The association's struggle for a state-supported black university continued without success until 1946, when Heman M. Sweatt brought suit against the University of Texas to gain entrance into its law school. The association, along with the National Association for the Advancement of Colored People and other organizations, supported Sweatt with legal aid and funding drives. The Texas legislature, anticipating an unfavorable decision, attempted to settle the dispute by establishing the Texas State University for Negroes (now Texas Southern University) in 1947. The association and the NAACP, which was opposed to a segregated black university, continued to support Sweatt, whose victory in 1950 allowed blacks to enter the University of Texas. From 1953 through 1957 former president Leslie J. White served as executive secretary and led the association as it conducted a survey on integration, initiated further legal action to equalize teachers' salaries, and established working relations with national organizations interested in protecting the rights of professionals. After the United States Supreme Court decision in 1954 ordering desegregation, White quickly established closer relations with the NAACP Legal Defense and Educational Fund, the Dushane Fund of the National Education Association, local NAACP branches, and community organizations in an attempt to safeguard the rights of black teachers, who became vulnerable to dismissal or demotion without notice. The organizations offered counsel and occasional financial assistance to displaced teachers and encouraged the reporting of unfair treatment arising from desegregation. On June 21, 1955, the association dropped the word Colored from its name to become the Teachers State Association of Texas.
The TSAT achieved its goal of guaranteed equality of teacher salaries in 1961, when a state regulation established a minimum starting salary and increases above the minimum for additional experience. The TSAT welfare committee and the Commission on Democracy in Education surveyed the extent of displacement throughout Texas for the 1964–65 and 1965–66 school years and offered assistance on grievance procedures to displaced faculty. The progress of civil rights, desegregation, and the removal of racial restrictions to membership in the Texas State Teachers Association led the Teachers State Association of Texas to dissolve voluntarily on December 30, 1966, following the action of its delegate assembly on August 13, 1966. In accordance with the Texas Non-Profit Corporation Act, the association transferred its assets to the Commission on Democracy in Education, which was incorporated on August 11, 1966. The commission assumed the functions of the welfare association of the disbanded association and concerned itself with the protection of the professional and personal rights of the association's members during their transition to the Texas State Teachers Association.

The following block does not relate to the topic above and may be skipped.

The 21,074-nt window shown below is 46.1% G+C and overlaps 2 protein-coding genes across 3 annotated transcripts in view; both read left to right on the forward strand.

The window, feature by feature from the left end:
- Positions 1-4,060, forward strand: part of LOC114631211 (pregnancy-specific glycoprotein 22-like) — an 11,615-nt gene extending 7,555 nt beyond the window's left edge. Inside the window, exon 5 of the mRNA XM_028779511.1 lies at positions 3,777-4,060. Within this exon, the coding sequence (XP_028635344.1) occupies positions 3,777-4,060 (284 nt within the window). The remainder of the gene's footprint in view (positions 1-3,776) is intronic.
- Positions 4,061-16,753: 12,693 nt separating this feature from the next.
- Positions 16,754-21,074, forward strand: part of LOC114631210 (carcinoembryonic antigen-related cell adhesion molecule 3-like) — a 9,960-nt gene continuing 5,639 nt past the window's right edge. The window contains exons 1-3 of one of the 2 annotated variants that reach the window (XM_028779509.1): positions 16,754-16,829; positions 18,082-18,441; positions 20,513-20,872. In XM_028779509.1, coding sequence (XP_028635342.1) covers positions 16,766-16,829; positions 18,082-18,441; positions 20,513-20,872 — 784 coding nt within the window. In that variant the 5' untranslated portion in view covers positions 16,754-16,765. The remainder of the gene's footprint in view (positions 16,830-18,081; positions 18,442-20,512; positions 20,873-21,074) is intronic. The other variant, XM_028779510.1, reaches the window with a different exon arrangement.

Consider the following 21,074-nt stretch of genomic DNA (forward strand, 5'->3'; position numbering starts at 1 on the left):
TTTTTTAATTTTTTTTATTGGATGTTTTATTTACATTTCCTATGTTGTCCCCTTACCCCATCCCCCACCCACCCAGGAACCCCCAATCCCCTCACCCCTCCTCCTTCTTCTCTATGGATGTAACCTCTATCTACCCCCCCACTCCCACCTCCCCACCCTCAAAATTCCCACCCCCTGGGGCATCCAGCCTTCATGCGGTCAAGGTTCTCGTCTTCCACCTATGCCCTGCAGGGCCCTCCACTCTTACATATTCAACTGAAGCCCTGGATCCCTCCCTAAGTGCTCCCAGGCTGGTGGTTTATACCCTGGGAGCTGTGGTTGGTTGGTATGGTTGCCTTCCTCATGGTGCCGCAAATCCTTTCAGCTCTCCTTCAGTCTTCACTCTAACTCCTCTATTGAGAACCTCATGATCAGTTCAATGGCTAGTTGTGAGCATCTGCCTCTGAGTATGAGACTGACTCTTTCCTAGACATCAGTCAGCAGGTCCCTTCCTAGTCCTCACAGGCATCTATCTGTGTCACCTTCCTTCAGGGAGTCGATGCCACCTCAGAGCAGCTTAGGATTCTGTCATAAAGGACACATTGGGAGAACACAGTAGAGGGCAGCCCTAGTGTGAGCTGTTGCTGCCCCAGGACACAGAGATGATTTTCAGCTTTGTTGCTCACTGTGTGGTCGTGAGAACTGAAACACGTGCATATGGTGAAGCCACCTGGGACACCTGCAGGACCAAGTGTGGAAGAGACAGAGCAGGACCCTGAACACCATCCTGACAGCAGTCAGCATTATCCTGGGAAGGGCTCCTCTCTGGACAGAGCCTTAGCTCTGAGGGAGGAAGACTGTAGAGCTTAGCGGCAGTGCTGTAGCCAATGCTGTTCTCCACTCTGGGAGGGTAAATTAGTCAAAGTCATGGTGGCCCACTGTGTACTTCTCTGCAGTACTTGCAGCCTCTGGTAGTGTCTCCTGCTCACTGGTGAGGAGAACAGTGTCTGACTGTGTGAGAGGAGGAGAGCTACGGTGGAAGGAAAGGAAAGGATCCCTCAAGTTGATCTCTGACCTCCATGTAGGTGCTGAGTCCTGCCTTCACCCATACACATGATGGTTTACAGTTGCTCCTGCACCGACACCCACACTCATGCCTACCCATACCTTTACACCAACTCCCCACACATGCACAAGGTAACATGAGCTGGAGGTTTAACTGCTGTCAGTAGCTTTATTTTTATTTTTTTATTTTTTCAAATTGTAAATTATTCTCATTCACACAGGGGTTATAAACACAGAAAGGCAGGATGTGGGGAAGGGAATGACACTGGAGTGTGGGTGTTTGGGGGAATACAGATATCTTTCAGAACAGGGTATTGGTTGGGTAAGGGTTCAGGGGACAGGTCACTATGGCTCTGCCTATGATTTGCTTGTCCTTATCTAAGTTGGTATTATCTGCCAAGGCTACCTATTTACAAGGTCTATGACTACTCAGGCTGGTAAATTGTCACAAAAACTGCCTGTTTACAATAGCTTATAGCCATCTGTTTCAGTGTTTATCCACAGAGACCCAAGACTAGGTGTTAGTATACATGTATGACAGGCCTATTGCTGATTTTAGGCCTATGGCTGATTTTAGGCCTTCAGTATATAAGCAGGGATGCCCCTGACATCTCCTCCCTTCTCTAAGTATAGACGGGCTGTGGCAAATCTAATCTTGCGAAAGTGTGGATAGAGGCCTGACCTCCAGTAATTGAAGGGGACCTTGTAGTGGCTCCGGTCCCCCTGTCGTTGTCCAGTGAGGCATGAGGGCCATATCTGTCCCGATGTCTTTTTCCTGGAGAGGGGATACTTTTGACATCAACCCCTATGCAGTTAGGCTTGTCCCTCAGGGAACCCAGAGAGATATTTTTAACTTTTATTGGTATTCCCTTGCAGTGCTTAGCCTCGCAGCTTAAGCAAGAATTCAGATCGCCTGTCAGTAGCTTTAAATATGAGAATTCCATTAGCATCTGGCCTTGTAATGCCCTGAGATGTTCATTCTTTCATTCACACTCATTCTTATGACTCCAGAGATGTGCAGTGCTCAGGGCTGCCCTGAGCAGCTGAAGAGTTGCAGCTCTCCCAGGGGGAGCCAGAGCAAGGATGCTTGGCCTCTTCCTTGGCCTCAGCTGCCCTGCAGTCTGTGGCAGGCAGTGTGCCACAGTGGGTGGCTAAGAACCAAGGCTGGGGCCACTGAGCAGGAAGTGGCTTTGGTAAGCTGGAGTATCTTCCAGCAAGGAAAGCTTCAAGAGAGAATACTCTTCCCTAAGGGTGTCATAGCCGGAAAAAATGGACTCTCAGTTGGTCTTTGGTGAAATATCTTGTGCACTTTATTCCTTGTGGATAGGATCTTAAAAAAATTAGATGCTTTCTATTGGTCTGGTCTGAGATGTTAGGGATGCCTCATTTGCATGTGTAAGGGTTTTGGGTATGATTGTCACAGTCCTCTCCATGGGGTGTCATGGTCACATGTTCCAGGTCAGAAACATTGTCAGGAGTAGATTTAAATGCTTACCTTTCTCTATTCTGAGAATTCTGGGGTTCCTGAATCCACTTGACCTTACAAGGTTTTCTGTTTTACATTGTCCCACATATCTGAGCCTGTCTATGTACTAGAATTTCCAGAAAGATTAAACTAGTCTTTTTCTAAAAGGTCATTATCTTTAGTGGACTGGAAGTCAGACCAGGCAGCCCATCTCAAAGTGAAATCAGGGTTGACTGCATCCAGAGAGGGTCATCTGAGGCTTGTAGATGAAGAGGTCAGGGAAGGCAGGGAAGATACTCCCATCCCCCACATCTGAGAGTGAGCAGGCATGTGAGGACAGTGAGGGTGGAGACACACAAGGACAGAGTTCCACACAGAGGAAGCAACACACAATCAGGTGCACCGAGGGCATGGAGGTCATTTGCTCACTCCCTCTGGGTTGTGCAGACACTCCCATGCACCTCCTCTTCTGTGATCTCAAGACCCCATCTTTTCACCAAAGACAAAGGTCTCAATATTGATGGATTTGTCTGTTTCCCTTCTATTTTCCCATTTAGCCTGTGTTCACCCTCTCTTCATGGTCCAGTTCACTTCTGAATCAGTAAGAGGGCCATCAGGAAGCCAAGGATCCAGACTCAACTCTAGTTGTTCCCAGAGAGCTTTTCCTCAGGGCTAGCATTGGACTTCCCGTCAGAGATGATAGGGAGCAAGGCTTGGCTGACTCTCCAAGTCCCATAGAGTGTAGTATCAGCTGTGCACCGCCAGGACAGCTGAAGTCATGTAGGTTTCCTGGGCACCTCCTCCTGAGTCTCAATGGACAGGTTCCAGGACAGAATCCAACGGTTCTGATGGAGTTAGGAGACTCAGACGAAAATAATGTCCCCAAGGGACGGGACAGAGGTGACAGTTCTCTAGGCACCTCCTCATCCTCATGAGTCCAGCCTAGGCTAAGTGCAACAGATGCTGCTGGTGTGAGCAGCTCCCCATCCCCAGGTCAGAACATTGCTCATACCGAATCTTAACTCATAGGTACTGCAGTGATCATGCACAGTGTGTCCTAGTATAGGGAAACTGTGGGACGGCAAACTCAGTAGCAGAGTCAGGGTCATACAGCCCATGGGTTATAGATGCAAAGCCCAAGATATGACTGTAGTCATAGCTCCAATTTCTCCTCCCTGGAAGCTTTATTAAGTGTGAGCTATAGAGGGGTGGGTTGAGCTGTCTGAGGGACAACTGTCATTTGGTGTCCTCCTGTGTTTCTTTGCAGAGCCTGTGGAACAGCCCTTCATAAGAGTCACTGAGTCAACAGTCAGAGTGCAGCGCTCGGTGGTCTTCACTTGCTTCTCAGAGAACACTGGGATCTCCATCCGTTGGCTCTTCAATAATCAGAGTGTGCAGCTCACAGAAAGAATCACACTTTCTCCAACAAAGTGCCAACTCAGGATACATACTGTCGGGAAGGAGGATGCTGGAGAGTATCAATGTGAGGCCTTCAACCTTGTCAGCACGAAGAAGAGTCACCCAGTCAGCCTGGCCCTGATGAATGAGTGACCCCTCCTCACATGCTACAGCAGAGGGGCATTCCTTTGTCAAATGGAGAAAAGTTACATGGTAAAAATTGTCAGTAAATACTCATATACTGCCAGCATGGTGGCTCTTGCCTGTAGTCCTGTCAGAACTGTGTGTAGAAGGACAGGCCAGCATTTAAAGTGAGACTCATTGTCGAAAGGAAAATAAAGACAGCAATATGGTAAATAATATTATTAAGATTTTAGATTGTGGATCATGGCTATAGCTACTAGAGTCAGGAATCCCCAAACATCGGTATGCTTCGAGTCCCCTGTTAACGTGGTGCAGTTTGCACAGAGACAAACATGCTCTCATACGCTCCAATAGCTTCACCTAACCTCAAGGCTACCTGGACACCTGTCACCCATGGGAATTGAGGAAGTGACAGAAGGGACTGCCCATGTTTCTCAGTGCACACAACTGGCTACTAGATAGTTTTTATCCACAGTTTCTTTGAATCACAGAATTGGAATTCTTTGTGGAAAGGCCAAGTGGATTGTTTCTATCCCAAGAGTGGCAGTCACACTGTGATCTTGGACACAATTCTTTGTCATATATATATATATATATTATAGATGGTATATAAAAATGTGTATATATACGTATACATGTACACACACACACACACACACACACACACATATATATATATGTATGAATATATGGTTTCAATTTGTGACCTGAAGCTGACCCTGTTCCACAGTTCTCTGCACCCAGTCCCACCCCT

Vernon McDaniel, History of the Teachers State Association of Texas (Washington: National Education Association, 1977).
The following, adapted from the Chicago Manual of Style, 15th edition, is the preferred citation for this article.Vernon McDaniel, "TEACHERS STATE ASSOCIATION OF TEXAS," Handbook of Texas Online (http://www.tshaonline.org/handbook/online/articles/kat08), accessed May 25, 2013. Published by the Texas State Historical Association.